Ex Cadets connect with school children- #5 in a series
On Remembrance Day 2017, 7964 Don Bell (right) and 7530 Fletcher Thomson (left) (both Class of ’69) marched in the veterans’ contingent of the Ottawa parade. Upon dispersal, while they were on their way to the Veterans’ Lunch at the Chateau Laurier, a lady in the crowd gave each of them a letter written by a school child thanking them for their service, and asking questions about life in the Armed Forces. When they arrived at the lunch, they found more letters like these at their table.
After the lunch, Don noted that some of the letters had not been picked up. To avoid having the letters go unanswered, he canvassed classmates to write replies. Over the next few Issues, eVeritas will publish these letters and replies. Due to privacy and security concerns, only the students’ first names can be published.
We hope you enjoy reading the letters.
14 November 2017
Dear Piper and Brett,
Thank you for your letter, which I received on Remembrance Day just after marching in the parade with fellow veterans at the National War Memorial in Ottawa.
My name is Fletcher Thomson and I grew up in Ottawa, Ontario and went to Nepean High School. After I finished high school, I joined the Royal Canadian Air Force and attended College Militaire Royal in Saint-Jean, south of Montreal, and then the Royal Military College in Kingston where I studied Chemical Engineering. As an aircraft maintenance engineer, I was first posted to Chatham New Brunswick with 416 Squadron and the CF-101 Voodoo aircraft. Later on I worked on the CF-5 Freedom fighter aircraft at 434 Squadron in Cold Lake Alberta. I trained as a military parachutist and was responsible for technical aspects of parachutes and aircraft safety systems.
I was sent to Vietnam for six months in 1973 on the International Commission of Control and Supervision Vietnam (ICCS). The 1,160 personnel of the commission were from Canada, Hungary, Indonesia and Poland and our role was to monitor the cease-fire in South Vietnam as per the Paris Peace Conference. The Commission arranged the release and exchange of more than 32,000 prisoners of war. I was at a teamsite with another Canadian along with two officers from Hungary, Indonesia and Poland. During that time I did not get home but I did write lots of letters to my wife and family and was able to make a few phone calls home on a short wave radio link.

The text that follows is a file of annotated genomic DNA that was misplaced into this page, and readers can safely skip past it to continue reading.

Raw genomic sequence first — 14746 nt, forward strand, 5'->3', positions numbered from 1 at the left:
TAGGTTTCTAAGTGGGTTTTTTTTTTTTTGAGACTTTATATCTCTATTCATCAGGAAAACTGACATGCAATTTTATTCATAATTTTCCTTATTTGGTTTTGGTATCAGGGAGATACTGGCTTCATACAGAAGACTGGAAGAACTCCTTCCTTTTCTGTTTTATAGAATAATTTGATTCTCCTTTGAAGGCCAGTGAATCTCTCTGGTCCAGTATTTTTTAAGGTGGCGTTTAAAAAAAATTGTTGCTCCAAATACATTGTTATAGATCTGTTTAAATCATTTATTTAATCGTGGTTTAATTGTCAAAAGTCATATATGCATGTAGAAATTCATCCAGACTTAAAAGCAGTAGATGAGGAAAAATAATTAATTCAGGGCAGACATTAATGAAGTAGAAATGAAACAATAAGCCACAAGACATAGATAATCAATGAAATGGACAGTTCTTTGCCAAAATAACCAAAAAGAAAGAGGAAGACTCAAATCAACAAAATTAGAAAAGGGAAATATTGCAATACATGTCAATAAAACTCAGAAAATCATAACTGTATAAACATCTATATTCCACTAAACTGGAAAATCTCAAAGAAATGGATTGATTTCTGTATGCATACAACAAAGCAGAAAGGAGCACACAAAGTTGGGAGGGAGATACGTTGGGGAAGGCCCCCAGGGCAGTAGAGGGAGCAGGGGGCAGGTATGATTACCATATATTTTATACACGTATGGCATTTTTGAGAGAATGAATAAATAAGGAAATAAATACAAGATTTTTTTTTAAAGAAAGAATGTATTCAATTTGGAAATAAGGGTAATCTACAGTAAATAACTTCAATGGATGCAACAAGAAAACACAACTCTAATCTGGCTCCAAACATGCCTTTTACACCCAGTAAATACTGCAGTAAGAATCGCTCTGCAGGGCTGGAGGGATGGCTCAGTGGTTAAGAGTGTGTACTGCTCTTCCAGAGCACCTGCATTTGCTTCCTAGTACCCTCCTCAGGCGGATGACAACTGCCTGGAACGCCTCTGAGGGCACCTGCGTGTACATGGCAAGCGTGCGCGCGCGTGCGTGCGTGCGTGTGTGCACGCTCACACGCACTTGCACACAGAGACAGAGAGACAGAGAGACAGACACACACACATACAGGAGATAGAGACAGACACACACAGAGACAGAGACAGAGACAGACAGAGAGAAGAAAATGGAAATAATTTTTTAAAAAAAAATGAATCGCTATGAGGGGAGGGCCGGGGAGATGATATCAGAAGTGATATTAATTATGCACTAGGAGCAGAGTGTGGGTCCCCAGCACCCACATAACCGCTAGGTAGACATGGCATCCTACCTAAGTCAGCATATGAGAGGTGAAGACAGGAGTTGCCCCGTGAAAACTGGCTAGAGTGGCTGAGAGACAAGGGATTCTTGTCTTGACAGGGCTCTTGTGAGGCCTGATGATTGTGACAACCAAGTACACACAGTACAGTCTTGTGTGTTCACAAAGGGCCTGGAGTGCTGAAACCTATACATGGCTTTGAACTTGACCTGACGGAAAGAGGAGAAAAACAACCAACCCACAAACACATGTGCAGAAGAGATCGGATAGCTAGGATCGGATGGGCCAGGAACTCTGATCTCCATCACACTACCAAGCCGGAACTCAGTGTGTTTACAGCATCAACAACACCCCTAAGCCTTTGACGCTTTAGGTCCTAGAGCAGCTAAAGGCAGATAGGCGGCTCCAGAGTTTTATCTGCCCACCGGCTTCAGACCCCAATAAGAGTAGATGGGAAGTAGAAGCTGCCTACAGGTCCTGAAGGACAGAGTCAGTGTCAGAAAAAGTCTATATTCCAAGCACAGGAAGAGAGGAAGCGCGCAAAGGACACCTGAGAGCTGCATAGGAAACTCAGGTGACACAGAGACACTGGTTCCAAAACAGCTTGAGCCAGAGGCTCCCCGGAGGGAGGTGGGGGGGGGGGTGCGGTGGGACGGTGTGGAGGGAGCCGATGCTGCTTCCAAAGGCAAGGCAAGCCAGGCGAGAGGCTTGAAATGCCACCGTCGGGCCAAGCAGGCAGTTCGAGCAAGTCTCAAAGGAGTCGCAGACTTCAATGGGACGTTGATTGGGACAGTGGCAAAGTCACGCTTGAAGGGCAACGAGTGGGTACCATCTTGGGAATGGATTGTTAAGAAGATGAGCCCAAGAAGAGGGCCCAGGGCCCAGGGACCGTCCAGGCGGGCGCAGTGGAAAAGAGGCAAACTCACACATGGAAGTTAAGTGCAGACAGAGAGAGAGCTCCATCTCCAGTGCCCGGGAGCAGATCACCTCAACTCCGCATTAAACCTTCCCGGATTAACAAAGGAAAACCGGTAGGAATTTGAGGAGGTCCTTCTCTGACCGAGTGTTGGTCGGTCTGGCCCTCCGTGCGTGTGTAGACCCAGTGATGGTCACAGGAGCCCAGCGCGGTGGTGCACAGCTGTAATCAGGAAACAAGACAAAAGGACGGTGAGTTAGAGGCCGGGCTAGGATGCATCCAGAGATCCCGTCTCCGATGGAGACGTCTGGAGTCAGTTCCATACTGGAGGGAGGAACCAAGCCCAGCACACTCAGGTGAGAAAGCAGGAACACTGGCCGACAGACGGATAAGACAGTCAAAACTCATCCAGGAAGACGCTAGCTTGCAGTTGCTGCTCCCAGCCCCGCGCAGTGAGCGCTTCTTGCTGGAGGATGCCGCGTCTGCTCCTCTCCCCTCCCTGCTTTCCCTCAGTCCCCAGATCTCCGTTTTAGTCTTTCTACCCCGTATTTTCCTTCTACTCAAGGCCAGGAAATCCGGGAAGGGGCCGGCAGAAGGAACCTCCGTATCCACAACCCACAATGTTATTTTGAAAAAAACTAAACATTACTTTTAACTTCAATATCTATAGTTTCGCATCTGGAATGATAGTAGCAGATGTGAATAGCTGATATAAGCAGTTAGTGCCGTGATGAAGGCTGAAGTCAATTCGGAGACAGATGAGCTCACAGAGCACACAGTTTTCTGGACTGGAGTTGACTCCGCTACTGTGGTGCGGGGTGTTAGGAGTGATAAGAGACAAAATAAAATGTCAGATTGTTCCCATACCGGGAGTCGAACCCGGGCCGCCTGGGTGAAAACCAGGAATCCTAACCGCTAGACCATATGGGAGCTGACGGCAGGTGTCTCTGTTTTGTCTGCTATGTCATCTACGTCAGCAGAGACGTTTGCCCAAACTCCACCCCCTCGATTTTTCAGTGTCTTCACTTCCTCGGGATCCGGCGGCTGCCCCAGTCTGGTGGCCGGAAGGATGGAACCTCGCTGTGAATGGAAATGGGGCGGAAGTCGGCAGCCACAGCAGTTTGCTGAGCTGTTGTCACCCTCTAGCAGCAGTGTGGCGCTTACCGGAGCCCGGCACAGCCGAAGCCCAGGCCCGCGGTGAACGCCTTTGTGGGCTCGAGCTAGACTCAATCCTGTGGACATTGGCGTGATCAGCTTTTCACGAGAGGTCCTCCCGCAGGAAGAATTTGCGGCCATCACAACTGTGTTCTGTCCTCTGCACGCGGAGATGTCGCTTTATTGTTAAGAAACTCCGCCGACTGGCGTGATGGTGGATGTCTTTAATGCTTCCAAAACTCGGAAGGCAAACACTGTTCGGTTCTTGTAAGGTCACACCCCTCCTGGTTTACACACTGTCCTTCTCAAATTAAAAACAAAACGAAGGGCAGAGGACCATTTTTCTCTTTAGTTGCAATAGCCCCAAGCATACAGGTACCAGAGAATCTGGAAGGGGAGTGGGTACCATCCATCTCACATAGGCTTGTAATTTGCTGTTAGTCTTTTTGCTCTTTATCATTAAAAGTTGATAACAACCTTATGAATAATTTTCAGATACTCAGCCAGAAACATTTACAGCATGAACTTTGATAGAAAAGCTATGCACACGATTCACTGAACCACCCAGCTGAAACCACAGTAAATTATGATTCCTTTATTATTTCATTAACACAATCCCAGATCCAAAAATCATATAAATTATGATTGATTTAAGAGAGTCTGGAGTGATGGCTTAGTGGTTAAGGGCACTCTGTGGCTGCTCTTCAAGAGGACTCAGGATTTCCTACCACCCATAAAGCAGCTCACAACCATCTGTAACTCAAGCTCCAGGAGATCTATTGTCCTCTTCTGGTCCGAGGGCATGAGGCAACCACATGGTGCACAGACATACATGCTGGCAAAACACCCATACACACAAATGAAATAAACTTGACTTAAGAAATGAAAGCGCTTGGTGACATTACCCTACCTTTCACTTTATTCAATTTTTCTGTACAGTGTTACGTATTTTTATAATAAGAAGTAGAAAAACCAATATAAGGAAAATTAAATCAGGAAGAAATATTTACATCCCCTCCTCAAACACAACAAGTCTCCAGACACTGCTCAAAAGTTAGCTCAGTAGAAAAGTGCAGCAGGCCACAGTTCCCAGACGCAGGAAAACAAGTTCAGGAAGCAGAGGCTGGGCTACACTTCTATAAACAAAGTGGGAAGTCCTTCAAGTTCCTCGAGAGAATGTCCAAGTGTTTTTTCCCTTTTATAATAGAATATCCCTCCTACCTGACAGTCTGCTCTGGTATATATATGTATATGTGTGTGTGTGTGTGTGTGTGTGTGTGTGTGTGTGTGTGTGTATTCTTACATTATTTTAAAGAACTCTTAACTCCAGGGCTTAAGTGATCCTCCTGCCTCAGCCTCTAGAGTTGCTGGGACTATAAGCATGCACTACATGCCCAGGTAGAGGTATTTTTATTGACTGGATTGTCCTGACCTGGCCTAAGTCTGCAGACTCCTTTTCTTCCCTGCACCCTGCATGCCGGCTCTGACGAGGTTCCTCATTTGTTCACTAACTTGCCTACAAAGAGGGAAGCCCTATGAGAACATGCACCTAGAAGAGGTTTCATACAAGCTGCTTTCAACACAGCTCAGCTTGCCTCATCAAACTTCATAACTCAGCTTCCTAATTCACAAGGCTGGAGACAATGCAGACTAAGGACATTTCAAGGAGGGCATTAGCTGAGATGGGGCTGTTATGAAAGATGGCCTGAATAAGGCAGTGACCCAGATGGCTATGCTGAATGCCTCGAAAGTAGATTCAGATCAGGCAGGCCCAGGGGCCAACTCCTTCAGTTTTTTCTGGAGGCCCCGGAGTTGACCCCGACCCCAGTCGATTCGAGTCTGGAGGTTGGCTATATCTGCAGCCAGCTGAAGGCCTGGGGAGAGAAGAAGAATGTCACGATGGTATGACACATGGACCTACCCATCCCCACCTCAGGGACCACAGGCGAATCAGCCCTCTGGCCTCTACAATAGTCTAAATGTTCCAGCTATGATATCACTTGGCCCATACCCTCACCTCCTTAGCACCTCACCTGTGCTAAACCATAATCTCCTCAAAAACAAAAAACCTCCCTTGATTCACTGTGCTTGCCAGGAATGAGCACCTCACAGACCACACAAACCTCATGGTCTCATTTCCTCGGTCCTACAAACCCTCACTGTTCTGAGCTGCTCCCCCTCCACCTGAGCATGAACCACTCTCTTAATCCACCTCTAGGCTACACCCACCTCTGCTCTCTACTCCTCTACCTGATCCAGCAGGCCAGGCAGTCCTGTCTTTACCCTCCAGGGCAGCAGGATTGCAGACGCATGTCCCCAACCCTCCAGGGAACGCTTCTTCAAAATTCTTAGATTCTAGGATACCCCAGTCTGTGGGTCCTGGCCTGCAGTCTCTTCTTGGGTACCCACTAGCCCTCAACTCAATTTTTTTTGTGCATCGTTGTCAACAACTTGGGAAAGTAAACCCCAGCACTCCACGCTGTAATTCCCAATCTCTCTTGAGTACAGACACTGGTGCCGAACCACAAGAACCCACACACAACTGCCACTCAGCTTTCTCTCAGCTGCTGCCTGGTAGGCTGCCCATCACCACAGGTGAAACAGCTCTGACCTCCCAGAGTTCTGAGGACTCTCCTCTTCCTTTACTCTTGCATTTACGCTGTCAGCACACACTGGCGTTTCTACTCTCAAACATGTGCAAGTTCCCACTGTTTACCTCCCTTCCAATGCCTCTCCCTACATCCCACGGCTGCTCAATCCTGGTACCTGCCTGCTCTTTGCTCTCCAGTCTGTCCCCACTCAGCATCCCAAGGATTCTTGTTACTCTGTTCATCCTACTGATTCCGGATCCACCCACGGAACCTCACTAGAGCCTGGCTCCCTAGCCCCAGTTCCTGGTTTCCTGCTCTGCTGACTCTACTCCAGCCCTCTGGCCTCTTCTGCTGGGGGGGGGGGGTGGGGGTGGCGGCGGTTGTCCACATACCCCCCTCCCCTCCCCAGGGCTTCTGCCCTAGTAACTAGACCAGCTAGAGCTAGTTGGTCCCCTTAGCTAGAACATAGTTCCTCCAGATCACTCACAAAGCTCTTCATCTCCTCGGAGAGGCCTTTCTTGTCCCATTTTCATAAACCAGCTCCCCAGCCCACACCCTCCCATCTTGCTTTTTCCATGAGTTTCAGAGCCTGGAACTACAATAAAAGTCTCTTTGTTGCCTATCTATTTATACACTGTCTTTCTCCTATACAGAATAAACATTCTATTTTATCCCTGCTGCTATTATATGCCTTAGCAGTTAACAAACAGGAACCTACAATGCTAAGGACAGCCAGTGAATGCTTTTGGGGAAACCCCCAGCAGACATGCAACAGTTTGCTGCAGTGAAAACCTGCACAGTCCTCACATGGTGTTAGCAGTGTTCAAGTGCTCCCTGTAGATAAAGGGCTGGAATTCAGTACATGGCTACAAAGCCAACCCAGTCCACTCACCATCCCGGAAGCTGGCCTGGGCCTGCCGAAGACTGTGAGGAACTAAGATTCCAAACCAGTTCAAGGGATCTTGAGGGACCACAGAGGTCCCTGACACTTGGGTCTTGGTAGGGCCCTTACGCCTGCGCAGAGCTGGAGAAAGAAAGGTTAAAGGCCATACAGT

I am happy to say that we never had to fight a war. It was a bit like life in a schoolyard. We stood together with our allies whenever someone tried to bully any of us, and the bully finally decided that it was better not to start a fight at all.
I am retired now. It’s up to younger men and women to follow behind me, to learn how to do all the jobs in the Army, Navy and Air Force, and to be so good at their job that no enemy will ever want to start trouble. I hope that war never comes again, but if it does, it’s best to know what to do.
I wish you great success, and I hope you do something to make Canada even greater than it already is.
You asked what medals I have. There are three and the photo was taken on this year’s Remembrance Day Parade at the National War Memorial in Ottawa.
- Canadian Peacekeeping Service Medal (CPSM)
- The ICCS Service Medal
- The Canadian Forces’ Decoration is awarded to officers and Non-Commissioned Members of the Canadian Forces who have completed twelve years of service. Each bar recognized 10 additional years of service.
You asked how many soldiers fought in the war.
Over the course of the Second World War, from 1939 to 1945, more than 1.1 million Canadians served in the Canadian Army, Royal Canadian Navy, Royal Canadian Air Force, and in forces across the Commonwealth. More than 44,000 lost their lives and 54,000 were wounded. My father was in the Royal Canadian Air Force during that war and he served in Canada training aircrew. I was born after the war ended.
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